Kay Cannon; Hailee Steinfeld and Anna Kendrick in "Pitch Perfect 2" (AP/Matt Sayles/Universal Pictures)

"Pitch Perfect" writer on her a cappella underdogs beating "Mad Max" at the box office: "If that happens, joy will win the weekend"

Kay Cannon opens up to Salon about writing female leads, her mentor Tina Fey and appeasing the "Bec-Clo" shippers


Anna Silman
May 15, 2015 8:20PM (UTC)

In an industry where female-led films — particularly female-led comedies — are a rare breed, Kay Cannon is one of the genre's resounding success stories. Her feel-good musical comedy "Pitch Perfect" was 2012's biggest sleeper hit, grossing over $113-million worldwide on a $17-million budget. The "Pitch Perfect" phenomenon has since been held up as proof that people will show up to see funny women onscreen, and that vocal harmonies and female teamwork can be just as compelling as men in capes when it comes to making money at the box office.

"Pitch Perfect 2," which boasts a female director (Elizabeth Banks) in addition to a female producer, female writer and almost all-female cast, is off to a similarly ebullient start. Already one step ahead of box office competitor "Mad Max: Fury Road," the film earned $4.6-million during Thursday previews (to "Mad Max's" $3.7-million), and pundits are predicting a cool $50-million haul over its opening weekend. While the "Pitch Perfect" franchise is her first foray into big-screen scriptwriting, Cannon is hardly new to making people laugh: The long-time improviser honed her chops as a writer and story editor Tina Fey's "30 Rock," as well as writing for beloved comedies "New Girl" and the recently-axed "Cristela."

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We caught up with Cannon at New York's Ace Hotel to chat about her surprising smash hit, appeasing "Bec-Clo" shippers, and being a women in the comedy industry. As she puts it, referring to her native TV: "The list of ladies who can get a green-light on a show... is so small. And I don’t think it should be that small." The following interview has been edited and condensed for clarity.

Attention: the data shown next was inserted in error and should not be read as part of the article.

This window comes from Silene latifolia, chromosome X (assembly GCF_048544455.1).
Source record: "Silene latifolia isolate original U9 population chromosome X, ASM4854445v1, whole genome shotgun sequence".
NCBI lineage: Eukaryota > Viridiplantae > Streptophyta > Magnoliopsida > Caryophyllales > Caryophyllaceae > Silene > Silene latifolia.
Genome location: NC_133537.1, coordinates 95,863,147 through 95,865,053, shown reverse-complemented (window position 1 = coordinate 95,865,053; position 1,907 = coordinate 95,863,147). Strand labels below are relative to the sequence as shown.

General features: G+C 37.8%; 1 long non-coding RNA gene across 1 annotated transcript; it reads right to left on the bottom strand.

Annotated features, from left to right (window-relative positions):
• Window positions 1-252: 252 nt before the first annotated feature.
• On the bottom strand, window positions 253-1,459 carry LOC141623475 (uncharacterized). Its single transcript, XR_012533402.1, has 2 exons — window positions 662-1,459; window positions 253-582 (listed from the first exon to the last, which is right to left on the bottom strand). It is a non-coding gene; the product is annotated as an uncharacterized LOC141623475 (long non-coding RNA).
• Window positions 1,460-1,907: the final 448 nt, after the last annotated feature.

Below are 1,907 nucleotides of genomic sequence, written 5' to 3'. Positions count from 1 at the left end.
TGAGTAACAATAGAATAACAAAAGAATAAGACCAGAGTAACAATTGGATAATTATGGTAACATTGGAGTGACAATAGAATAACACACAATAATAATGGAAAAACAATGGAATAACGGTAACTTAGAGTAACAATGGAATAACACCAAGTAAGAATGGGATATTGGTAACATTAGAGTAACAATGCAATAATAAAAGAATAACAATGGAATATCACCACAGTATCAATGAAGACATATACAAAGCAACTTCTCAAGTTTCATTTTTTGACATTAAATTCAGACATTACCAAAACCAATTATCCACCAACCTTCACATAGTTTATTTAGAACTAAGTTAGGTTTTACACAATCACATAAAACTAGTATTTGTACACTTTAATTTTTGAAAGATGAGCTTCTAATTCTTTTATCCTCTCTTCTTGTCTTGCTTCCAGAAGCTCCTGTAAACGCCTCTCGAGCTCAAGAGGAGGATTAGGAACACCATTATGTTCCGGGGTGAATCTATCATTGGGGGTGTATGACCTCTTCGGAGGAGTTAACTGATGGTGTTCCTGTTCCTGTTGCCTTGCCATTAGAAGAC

While I was watching the movie, I was thinking just how refreshing it was to watch a movie that wasn’t about superheroes, or just about a man trying to save the world.

I’m excited to see “Mad Max,” and I’m excited to see the “Avengers” movie, so I’m not taking anything away from them. But if we happen to somehow win the weekend in box office, if that happens — I just feel like joy will win the weekend. Because it’s not about the apocalypse or hero movies in that way. It’s just jokes and songs.

I noticed that the male characters were sidelined a bit in this one. 

In the first one, I remember getting notes from the studio to make more of the Beca-Jesse romance and Luke, the station-manager character. There are scenes that were cut that I had to write to satisfy that note, to make more of that sort of love triangle. But I remember in note-sessions, saying: ‘guys this is a movie about a group of underdog, rag-tag gals, who are competing in this a cappella competition. This isn’t about the romance.’ So it was kind of a little bit of a fight — not a fight, but where the studio wants one thing and I’m wanting something else — and ultimately those scenes got cut.

The same exact thing happened with this one. But it all goes back to like, what is this movie about? This movie is about an a cappella group, and their friendship, who they are to each other. Fat Amy and Bumper have this romantic situation, but Fat Amy wouldn’t talk about it with her girlfriends. And she wasn’t sharing like ‘what do I do, should I be with him?’ or anything like that. So then it came out in a confession. I was purposely trying not to make it about them with guys.

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This movie is talked about, along with “Bridesmaids” as proof — not that we needed proof -- but as evidence that people will show up to the box office for a female-centric comedy.

For the first movie, I set out to just write a funny movie, and it just happens to be that the underdogs in the a cappella world are all women, or all female groups. So I just was setting out to write what I think is funny and play characters that I think are funny.  I think "Bridesmaids" is the same way, they just happen to be women. They’re hilarious. Kristen Wiig is just one of the funniest — Melissa McCarthy —  they’re just some of the funniest people around. That movie really helped “Pitch Perfect” even get made.

We know that people want to see these movies. Why do you think there are still so few comedies with female leads?